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AGRICULTURE AND THE UNDERGRADUATE ing, but the need is for a national initiative, which can be classified into four segments: early intervention (pre-high school)' precollege Intervention (high school), college, and postbaccalaureate programs. I will focus on each of these. Develop and Implement Early Intervention (Pre-High School) Programs The agricultural, food, and natural resource system must begin recruiting students long before high school. If not, there will be no high achievers left. Recruitment must be through Innovative pro- gram Initiatives In grades three through eight. Special Skills Sessions Nutrition, agronomy, animal science, natural resources, forestry, etc., can be fused Into special science, math, and reading skills sessions for third to eighth graders. One could also offer an orien- tation to agriculture through computers and laboratory instrumenta- tion. We need to educate the elementary textbook writers so that they know something about the agricultural sciences. Saturday Academy A faculty member could devote 3 or 4 hours one Saturday per month to bring at-risk minority students onto a campus and expose them to some of the activities of the Agriculture in the Classroom program of the U.S. Department of Agriculture. Through a faculty rotation system, no one would be occupied more than twice in a year, unless they have a specific desire to do so. This time could also be used for students to conduct independent science experi- ments, stimulate their thinking, and enhance their interest in and perception of agriculture. Motivational Sessions Faculty could conduct motivational sessions with minority stu- dents. The lives of many of our minority youth are devoid of positive experiences. Sessions in goal setting, leadership develop- ment, and social values could prepare them for outstanding future careers. Many black youth need constant reminders that there are opportunities for them. 88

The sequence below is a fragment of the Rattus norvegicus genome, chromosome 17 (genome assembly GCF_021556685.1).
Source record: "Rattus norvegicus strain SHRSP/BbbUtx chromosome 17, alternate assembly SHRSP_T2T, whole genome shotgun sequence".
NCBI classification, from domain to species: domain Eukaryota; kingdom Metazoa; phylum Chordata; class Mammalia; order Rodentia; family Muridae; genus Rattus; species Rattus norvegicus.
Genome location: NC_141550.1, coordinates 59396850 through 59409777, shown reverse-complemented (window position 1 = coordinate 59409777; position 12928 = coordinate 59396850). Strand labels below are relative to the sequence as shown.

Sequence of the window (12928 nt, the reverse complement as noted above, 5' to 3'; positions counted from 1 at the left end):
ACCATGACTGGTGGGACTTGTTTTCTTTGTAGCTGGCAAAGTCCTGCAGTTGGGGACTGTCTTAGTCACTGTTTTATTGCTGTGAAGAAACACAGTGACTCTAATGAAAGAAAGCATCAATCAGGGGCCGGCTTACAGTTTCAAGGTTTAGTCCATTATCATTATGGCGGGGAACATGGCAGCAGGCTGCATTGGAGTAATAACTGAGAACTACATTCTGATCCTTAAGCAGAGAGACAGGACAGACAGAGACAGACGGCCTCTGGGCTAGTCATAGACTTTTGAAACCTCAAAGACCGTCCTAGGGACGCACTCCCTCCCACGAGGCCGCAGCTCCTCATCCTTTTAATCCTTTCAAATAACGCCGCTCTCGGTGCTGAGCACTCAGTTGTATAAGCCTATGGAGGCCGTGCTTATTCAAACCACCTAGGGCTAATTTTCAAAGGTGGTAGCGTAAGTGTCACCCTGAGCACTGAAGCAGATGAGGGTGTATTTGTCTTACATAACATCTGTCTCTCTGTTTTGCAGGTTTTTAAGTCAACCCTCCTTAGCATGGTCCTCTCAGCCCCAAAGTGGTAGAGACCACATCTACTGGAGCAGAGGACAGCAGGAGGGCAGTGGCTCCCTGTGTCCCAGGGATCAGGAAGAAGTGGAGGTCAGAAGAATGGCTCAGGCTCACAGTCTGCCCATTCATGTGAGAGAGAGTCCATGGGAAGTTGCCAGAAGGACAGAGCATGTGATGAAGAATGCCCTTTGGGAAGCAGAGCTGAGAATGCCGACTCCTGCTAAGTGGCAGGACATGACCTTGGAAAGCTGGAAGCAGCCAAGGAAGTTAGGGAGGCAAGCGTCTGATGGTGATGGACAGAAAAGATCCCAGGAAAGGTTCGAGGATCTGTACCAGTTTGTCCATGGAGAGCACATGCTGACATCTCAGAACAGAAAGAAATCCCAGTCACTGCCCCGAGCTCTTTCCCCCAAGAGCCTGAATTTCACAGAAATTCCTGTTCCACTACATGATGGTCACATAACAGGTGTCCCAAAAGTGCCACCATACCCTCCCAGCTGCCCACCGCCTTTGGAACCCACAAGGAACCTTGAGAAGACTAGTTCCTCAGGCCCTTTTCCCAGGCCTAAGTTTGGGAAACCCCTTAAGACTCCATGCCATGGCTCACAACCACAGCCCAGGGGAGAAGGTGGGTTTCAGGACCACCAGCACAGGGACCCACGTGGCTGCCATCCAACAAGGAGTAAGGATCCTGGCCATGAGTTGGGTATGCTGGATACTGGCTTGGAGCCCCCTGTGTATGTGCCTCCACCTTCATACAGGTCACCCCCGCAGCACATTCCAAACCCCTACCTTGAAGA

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EDUCATING A CULTURALLY DIVERSE WORK FORCE High School Intervention Programs Adopt a High School Many minorities still perceive agriculture as farming. Through an infusion of agriculture, food, and natural resources into the high school curriculum, some of this stereotyping can be avoided. Fac- ulty may choose to be guest lecturers at a high school twice a semester or may substitute for a science teacher once a semester. Minority Research Apprenticeship Program in this program, minority high school juniors and seniors who are in the upper third of their classes are invited to spend the summer on campus with bench scientists. They do independent science projects and computerized literature searches and are pro- vided a laboratory science orientation to the agricultural sciences. They are also paid a stipend. Summer Scholars Program Outstanding students are invited to spend time on campus for 1 to 2 months to participate in some agricultural science activities for college credit. This is an opportunity for faculty to observe student performance; for students to establish contacts, develop mentor relationships, and decide on career options; and for universities to award scholarships. Preparator~r Summer Internships Most of us design summer programs to attract the high achiev- ers. These students are usually in the top 30 percent of their classes. What do we do with the other 70 percent? A major flaw in our precollege program initiatives is our intense competition to at- tract only the upper echelon. We must implement programs, for example, summer work experiences, to expose these students to the food and agricultural sciences. Many of our youth are late bloomers who require a little push or some incentive to excel. Minority students should never be categorized into those who can make it and those who cannot. If they are, educators should chal- lenge themselves to work with the students who they think cannot make it. Many of these students have never been told by anyone that they have potential or that they can do it. We can adopt future scientists from this group and cultivate the philosophy that high achievers may come from impoverished single-parent homes. Paths 89